Former top prospect Dennis Tankersley attempts comeback with Padres

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Four years after his last minor league appearance and eight years since he last saw the majors, right-hander Dennis Tankersley is attempting a comeback. He signed a minor league deal with the Padres, his former team.

Tankersley was just a 38th-round pick of the Red Sox in 1998, but given his early success, it appalled many when he was traded to San Diego for Ed Sprague two years later. He quickly emerged as a top arm in the San Diego system, going 10-4 with a 1.98 ERA and a 173/44 K/BB ratio in three stops in 2001. Baseball America rated him the franchise’s No. 2 prospect entering 2002, sandwiching him between Sean Burroughs and Jake Peavy.

Unfortunately, Tankersley never could establish himself in the majors. He went 1-4 with an 8.06 ERA in nine starts and eight relief appearances in 2002. In 2003, he had one disastrous appearance with the Padres, giving up seven runs without retiring a batter. He was a bit more successful in 2004, but he still had an 0-5 record to go along with his 5.14 ERA in six starts and three relief appearances. Overall, he was 1-10 with a 7.61 ERA and a 68/61 K/BB ratio in 86 1/3 innings.

After 2004, Tankersley spent four more seasons in Triple-A rotations, never bettering a 4.00 ERA in any of them. He was last seen going 4-4 with a 5.10 ERA for the Nationals’ Triple-A affiliate in 2008.

Tankersley is still just 33, and if his arm is sound, there’s little harm in giving him a shot. He’ll probably top out in Triple-A again, but with pitchers, one never knows for sure. Just ask the Giants about Ryan Vogelsong.

Report: Christian Yelich’s relationship with Marlins ‘irretrievably broken’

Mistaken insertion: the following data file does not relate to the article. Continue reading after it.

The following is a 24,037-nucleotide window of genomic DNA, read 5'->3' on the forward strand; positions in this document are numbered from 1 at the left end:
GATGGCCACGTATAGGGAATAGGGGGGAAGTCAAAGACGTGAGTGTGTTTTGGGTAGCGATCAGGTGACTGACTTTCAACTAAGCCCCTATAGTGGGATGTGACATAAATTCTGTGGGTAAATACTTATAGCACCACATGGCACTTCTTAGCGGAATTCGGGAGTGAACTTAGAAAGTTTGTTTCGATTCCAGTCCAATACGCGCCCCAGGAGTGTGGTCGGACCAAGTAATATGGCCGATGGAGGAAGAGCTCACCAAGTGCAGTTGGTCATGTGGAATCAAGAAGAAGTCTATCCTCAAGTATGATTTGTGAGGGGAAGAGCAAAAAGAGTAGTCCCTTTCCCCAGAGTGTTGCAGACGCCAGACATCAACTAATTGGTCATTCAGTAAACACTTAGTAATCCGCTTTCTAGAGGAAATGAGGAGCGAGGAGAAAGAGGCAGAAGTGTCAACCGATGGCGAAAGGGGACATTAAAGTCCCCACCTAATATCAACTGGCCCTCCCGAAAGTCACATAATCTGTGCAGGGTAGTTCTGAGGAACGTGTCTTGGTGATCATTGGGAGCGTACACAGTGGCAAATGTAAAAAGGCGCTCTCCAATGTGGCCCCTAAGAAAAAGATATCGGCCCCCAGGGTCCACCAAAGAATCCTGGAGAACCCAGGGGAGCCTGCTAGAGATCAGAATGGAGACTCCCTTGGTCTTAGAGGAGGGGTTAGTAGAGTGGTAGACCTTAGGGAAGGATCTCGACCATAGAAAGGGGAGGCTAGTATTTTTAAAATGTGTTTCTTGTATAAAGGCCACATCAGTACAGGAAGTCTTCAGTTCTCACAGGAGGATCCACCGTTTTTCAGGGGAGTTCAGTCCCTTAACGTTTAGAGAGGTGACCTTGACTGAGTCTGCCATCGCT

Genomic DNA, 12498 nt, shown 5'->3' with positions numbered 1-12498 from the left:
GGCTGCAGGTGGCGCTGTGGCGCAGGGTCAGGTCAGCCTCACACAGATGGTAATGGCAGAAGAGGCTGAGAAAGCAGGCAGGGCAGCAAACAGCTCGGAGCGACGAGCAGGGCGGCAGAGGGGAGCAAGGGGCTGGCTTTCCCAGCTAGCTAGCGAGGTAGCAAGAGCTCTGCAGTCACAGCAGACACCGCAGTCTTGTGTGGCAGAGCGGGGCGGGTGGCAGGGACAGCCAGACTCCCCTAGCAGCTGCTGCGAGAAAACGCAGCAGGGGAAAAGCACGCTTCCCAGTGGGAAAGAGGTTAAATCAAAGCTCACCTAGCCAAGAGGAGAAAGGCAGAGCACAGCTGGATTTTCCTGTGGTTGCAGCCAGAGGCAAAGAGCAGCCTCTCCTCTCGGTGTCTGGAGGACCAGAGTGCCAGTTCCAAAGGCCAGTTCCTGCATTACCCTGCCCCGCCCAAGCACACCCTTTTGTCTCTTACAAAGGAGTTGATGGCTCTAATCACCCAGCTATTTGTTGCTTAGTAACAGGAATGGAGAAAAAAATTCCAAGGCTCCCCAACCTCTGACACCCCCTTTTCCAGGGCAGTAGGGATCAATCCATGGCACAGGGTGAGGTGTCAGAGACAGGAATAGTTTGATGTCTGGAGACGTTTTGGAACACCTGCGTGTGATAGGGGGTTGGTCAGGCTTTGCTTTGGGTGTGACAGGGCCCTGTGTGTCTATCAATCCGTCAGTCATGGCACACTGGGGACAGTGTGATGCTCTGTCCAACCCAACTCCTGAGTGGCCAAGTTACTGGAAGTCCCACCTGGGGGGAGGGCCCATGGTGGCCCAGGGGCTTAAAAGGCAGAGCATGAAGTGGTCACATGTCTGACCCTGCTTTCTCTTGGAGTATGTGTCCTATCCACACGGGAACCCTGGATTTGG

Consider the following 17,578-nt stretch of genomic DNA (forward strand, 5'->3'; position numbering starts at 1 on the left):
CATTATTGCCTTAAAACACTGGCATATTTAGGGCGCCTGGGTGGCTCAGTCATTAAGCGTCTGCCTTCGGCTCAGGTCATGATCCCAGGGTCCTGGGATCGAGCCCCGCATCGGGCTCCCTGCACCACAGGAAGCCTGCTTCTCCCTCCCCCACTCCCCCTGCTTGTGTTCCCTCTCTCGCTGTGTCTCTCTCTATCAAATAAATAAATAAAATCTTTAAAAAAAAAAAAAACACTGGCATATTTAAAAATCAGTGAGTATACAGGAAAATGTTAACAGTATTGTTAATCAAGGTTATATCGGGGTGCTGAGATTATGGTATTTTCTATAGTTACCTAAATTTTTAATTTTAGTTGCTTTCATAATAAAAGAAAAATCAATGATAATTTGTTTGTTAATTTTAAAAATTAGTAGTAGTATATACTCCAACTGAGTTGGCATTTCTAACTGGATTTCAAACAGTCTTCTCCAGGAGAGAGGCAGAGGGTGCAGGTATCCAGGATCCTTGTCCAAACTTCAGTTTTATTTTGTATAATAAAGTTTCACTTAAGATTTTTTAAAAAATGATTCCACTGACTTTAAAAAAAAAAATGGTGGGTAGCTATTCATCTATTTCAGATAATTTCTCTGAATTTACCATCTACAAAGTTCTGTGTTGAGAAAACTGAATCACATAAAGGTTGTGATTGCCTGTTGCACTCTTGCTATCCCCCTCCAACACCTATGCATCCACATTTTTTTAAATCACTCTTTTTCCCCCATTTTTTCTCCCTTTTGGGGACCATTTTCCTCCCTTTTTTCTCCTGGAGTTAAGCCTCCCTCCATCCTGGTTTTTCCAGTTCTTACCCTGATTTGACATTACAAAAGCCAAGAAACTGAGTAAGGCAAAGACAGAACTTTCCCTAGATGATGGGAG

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Joe Longo, the agent of Marlins outfielder Christian Yelich, said his client’s relationship with the Marlins is “irretrievably broken,” ESPN’s Jerry Crasnick reports. He believes in the best interest of both Yelich and the Marlins to work out a trade before the start of spring training.

Longo said,

They have a plan. I respect that plan, but that plan shouldn’t include Christian at this point in his career. He’s in the middle of the best years of his career, and having him be part of a 100-loss season is not really where [we] want to see him going.

The relationship between player and team is irretrievably broken. It’s soured. He’s part of the old ownership regime. The new ownership regime needs to get new parts into this plan and move forward, and he needs to get on with his career where he’s got a chance to win. The big issue is him winning and winning now.

He loves the city of Miami. He loves the fans. He’s had nothing but a good experience in South Florida, and he feels sorry where they ended up. But I think having him report [to spring training] and attempting to include him moving forward is going to be uncomfortable for both sides. I don’t see how it’s going to work.

This certainly comes as no surprise considering the offseason the Marlins have had after installing new ownership, going from Jeffrey Loria to Bruce Sherman and Derek Jeter. The club traded All-Star outfielder Giancarlo Stanton, who hit 59 home runs last season, as well as Dee Gordon and Marcell Ozuna. As Crasnick notes, Yelich isn’t the only player to express disappointment with the Marlins’ current direction — J.T. Realmuto and Starlin Castro have as well.

Yelich, 26, signed a seven-year, $49.57 million contract extension with the Marlins in March of 2015. Given his career performance, that’s a bargain of a contract, which is why more than a handful of teams have inquired with the Marlins about him this offseason. Yelich finished the past season with a .282/.369/.439 triple-slash line along with 18 home runs, 81 RBI, 100 runs scored, and 16 stolen bases in 695 plate appearances.